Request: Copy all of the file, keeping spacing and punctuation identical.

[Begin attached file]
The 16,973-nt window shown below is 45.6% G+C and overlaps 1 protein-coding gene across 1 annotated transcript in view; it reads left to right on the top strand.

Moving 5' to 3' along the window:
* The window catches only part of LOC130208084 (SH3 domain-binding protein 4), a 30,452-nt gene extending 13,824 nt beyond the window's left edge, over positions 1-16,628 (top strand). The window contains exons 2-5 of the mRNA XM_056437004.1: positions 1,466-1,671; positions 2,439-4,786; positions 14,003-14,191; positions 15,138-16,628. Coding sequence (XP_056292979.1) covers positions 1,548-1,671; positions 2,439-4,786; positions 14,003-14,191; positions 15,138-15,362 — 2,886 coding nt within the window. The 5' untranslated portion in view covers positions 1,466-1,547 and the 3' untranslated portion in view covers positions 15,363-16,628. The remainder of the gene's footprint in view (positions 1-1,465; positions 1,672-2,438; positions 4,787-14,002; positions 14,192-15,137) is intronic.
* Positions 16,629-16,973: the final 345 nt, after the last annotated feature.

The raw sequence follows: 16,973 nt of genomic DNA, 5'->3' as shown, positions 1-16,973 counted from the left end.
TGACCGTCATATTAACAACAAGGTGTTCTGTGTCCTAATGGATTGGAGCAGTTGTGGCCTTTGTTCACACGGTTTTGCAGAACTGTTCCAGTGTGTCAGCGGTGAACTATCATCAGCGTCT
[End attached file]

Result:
The 16,973-nt window shown below is 45.6% G+C and overlaps 1 protein-coding gene across 1 annotated transcript in view; it reads left to right on the top strand.

Moving 5' to 3' along the window:
* The window catches only part of LOC130208084 (SH3 domain-binding protein 4), a 30,452-nt gene extending 13,824 nt beyond the window's left edge, over positions 1-16,628 (top strand). The window contains exons 2-5 of the mRNA XM_056437004.1: positions 1,466-1,671; positions 2,439-4,786; positions 14,003-14,191; positions 15,138-16,628. Coding sequence (XP_056292979.1) covers positions 1,548-1,671; positions 2,439-4,786; positions 14,003-14,191; positions 15,138-15,362 — 2,886 coding nt within the window. The 5' untranslated portion in view covers positions 1,466-1,547 and the 3' untranslated portion in view covers positions 15,363-16,628. The remainder of the gene's footprint in view (positions 1-1,465; positions 1,672-2,438; positions 4,787-14,002; positions 14,192-15,137) is intronic.
* Positions 16,629-16,973: the final 345 nt, after the last annotated feature.

The raw sequence follows: 16,973 nt of genomic DNA, 5'->3' as shown, positions 1-16,973 counted from the left end.
TGACCGTCATATTAACAACAAGGTGTTCTGTGTCCTAATGGATTGGAGCAGTTGTGGCCTTTGTTCACACGGTTTTGCAGAACTGTTCCAGTGTGTCAGCGGTGAACTATCATCAGCGTCT